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Did relaxed standards lead to faulty Meds at KHMH?

HeadlineDid relaxed standards lead to faulty Meds at KHMH?

by Marco Lopez 

BELIZE CITY, Thurs. Jan. 12, 2023 

Medications for this tendering cycle are trickling into the country, after delays in the last three months of 2022, said Minister of Health and Wellness, Kevin Bernard during an interview this week. Minister Bernard was cornered and questioned by local reporters about recently leaked “Pharmaceutical and Medical Equipment and Devices Quality Assurance Product Report Forms”, which reveal the presence of defective medication and medical equipment among the inventory at the the national referral hospital, the Karl Heusner Memorial Hospital (KHMH), and the Northern Regional Hospital. In total, 7 products—6 medications, and one medical item—were found to be of substandard or degraded quality by pharmacists and the Director of Medical Services. 

Among those defective products were 90 bottles of Dicloxacillin, an antibiotic powder found to have black particles; 5,000 units of Erythromycin, oral tablets which were to expire in February of this year and had brown spots; approximately 4,950 defective units of Gemfibriozil, which had a visibly disintegrated coating and compromised surface, and lubricating jelly on which some sort of mould had started to emerge. All these reports were made in 2022, and the products have long since been taken out of the hospitals. But questions remain about what breakdown in quality assurance could have led to the slippage of these faulty medical supplies into our healthcare system.

It is to be noted that the medication which is distributed to hospitals across the country is sent from the ministry’s Central Medical Store, and the CEO at the KHMH, Chandra Cansino, told 7News that the hospital quality assurance team often carries out these types of evaluations, removes bad products, and makes a report to the Ministry of Health and Wellness. The KHMHAU had no comments to make on this matter, noting that they did not have the evidence on the basis of which to make a remark. 

 In 2021 the Ministry of Health and Wellness made a policy change to allow potential importers of medical supplies, a number of which were new entrants in the process, to be awarded tenders to supply medication to the public sector without having to show a certificate of Good Manufacturing Practices (GMP) for those products, as was previously the case.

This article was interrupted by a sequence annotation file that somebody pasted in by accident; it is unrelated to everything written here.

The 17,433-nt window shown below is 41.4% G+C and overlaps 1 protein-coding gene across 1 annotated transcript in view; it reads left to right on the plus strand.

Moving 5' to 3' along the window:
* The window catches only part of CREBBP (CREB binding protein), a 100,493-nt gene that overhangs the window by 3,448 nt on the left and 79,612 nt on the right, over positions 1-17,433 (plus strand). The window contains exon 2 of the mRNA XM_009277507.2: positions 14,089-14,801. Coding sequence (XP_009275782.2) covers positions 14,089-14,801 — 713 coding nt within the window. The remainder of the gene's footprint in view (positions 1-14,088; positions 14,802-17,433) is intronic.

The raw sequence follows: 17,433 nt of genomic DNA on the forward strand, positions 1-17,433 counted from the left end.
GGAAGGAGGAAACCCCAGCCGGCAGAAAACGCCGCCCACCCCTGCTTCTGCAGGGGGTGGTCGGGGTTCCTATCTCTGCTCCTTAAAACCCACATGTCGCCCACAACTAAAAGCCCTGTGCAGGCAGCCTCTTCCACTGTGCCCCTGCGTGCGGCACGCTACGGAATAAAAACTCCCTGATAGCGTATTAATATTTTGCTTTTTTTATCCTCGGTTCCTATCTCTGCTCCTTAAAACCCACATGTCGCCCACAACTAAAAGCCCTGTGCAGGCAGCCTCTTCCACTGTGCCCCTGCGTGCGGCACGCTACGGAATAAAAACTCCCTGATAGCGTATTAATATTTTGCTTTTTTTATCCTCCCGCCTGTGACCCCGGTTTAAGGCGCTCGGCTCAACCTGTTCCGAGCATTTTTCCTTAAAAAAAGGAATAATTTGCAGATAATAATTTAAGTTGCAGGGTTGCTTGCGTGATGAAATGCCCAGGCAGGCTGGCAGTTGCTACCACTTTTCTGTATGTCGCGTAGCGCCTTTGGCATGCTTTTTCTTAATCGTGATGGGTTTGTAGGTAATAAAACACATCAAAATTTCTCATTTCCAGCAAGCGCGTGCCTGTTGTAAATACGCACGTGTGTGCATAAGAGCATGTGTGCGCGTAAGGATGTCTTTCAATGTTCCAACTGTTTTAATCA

At the time, then Minister of Health and Wellness, Hon. Michel Chebat, argued that the strict requirement made it difficult to obtain certain basic known brands. He suggested that the implementation of Good Distribution Practices (GDP) certificates as a qualifier for importation would instead “open the market for quality medication” for Belize. 

His commented during a House Meeting, “The opposition has caused some confusion in the public domain as it relates to GMP. What the UDP did during their time was to skew the purchase of medication and pharmaceutical supplies to their preferred suppliers, thereby hurting the Belizean public who were denied access to quality medication. Known brands such as Excedrin, aspirin, Tylenol, and Aleve became difficult to obtain. Manufacturers such as GlaxoSmithKline, Bayer discontinued their distribution of good medication to Belize. This is in addition to known generic brands, major and quality choice that could be imported. By adding GDP as a qualifier, what this administration has done is to open up the market to quality medication for the benefit of Belizean people.”

Suggestions now are that in the absence of the GMP certificate, substandard medication and faulty medical supplies and equipment have begun to make their way into the country more easily. Health Minister Hon. Kevin Bernard has refuted this assertion, however, and is claiming that such insinuations that the ministry is purchasing inferior medication due to doing away with the GMP certificate requirement are farcical. He did acknowledge, however, that “it is something that I need to clarify at the ministry.” 

Hon. Bernard, responding to 7News’ prior comments and questions posed to him, said, “Let me make a correction, and I hope that the other media houses can make this correction, because, on his talk show, he mentioned that the former minister, through an amendment took out the GMP requirement. He’s either being disingenuous or plain liad, to be honest with you. Because the amendment, and I will share with the media which I have right here, clearly states in here that a valid good manufacturing practice or good distribution practice certificate.” 

While the GMP requirement remains in place, importers need not show that certificate as long as they possess a GDP certificate—which has likely opened the door for the importation of lower-quality medical products. Minister Bernard said, however, that this will not be the case, and that “serious and intense inspections are done at the suppliers.” 

He said that it is now customary for the Drug Inspectorate from the Health Ministry to go inside hospitals and conduct checks on medical supplies. He said, however, that they will continue the new tendering cycle under the 2021 SI, which gives importers the option of foregoing the presentation of the Good Practice Certificate.

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